A backyard compost heap produces a fine organic soil conditioner for the garden. Once you have got the bin and added the right portions of "brown" and "green" materials, you may want to jump-start the process. Numerous commercial chemical or "organic" preparations are available to help. Experienced gardeners, though, know that the well-designed heap holds within it the potential of dark, rich, completely natural humus that takes nothing else but a few easy steps to get started.
Water the pile; a dry heap will not decompose. Layer your compost pile with 6 inches of brown materials alternated with 6 inches of greens and mix. The chemical balance (or composite carbon to nitrogen ratio) for a beginning heap will be 25 to 30 parts carbon to 1 part nitrogen. The weight of brown versus green materials has to be about half and half. Moisture provides the catalyst to begin the spread of nitrogen-based bacteria that digest the carbon-based materials.
Dissolve a few cups of garden soil or cow chips (dung) in a bucket of water, let it sit for an hour and pour it over the pile. Use a garden fork to aerate the pile to allow the water to soak in. The soil provides a nitrogen and bacteria boost to start the process.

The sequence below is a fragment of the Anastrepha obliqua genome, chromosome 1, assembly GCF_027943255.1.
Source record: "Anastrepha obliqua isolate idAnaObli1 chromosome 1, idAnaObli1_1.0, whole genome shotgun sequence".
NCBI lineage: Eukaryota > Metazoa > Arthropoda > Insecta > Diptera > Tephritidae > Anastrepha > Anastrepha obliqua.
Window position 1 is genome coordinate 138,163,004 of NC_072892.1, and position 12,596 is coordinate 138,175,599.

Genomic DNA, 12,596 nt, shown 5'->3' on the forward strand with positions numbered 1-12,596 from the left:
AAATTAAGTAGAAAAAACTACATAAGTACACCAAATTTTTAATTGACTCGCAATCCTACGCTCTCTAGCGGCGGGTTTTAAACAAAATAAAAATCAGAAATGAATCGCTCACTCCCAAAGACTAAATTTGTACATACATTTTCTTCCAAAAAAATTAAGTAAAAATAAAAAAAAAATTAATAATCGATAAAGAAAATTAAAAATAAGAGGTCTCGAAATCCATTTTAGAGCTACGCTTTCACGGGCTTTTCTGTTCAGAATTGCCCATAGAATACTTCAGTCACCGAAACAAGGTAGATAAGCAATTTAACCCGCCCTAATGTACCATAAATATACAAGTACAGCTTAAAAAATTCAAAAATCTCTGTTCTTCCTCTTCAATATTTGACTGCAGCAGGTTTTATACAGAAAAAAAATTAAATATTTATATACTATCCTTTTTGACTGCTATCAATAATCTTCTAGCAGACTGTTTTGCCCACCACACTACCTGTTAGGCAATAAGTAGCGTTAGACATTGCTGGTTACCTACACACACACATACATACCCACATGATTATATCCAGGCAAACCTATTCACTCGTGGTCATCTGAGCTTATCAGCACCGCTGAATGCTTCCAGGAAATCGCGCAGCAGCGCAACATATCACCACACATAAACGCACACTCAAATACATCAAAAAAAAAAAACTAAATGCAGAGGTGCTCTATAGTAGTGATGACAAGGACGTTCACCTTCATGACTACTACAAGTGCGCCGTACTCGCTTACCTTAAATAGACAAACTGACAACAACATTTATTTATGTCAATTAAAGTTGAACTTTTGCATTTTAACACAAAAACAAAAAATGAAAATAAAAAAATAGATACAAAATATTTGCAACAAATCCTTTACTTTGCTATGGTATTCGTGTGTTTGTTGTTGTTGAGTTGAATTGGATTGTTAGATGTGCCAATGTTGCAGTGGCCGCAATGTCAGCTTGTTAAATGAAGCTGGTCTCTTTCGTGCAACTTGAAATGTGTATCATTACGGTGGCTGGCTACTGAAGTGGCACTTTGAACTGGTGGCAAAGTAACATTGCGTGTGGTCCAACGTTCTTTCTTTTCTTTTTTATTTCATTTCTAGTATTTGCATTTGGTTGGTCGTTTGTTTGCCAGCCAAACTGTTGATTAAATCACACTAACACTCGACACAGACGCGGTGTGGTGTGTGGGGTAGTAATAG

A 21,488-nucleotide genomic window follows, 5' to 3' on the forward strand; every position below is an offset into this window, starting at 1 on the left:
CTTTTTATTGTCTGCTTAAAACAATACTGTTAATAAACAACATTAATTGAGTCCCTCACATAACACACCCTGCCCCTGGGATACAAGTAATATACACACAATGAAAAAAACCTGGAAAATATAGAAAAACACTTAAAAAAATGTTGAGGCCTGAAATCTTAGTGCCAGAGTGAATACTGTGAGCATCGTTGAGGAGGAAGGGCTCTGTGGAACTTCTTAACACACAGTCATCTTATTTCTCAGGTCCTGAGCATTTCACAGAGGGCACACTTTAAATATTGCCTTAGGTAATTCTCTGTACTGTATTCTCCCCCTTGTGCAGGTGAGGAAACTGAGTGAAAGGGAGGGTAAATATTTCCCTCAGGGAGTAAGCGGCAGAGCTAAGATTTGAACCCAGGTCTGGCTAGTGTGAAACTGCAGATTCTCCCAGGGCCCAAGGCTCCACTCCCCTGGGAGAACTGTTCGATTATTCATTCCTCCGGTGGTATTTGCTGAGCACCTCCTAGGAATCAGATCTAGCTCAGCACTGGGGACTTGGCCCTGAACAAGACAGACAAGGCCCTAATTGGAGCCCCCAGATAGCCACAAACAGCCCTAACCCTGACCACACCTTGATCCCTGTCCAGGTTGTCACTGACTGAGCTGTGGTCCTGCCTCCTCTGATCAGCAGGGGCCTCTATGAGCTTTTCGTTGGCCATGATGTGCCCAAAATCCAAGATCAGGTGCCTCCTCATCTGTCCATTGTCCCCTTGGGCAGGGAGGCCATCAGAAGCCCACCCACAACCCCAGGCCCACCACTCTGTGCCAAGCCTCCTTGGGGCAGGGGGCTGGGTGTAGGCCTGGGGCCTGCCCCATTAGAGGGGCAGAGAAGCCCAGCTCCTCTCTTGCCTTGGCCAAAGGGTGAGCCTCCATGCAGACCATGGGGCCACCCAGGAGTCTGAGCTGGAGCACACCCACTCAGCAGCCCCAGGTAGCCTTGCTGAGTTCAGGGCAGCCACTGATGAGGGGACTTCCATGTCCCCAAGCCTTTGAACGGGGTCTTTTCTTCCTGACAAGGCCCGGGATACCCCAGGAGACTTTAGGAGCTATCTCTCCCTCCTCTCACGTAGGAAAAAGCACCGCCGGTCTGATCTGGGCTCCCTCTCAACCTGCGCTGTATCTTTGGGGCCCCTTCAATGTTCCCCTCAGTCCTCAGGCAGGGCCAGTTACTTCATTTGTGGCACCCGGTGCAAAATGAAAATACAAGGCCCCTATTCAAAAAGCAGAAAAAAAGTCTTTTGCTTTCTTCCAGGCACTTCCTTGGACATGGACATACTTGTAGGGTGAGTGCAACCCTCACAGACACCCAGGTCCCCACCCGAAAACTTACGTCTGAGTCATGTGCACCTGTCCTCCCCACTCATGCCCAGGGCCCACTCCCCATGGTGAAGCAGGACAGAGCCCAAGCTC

Add more greens to decrease the carbon-nitrogen ratio and water well. Grass clippings or shredded fibrous vegetables will tip the balance toward nitrogen-rich elements. Be sure to top off the pile with a layer of shredded cardboard or other browns to insulate the heap and contain odors.
Work in a shovel-full of finished compost or fresh stable (or other omnivorous) manure to provide a leavening or "yeast" for the new pile. The bacteria from the finished product will quickly migrate to the fresh materials.
Sprinkle some high-nitrogen fertilizer over the pile and work it in with a garden fork to give it a boost. Lawn fertilizer is high in nitrogen but organic garden fertilizers like fish emulsion, algae, seaweed or blood meal will also work well as accelerants.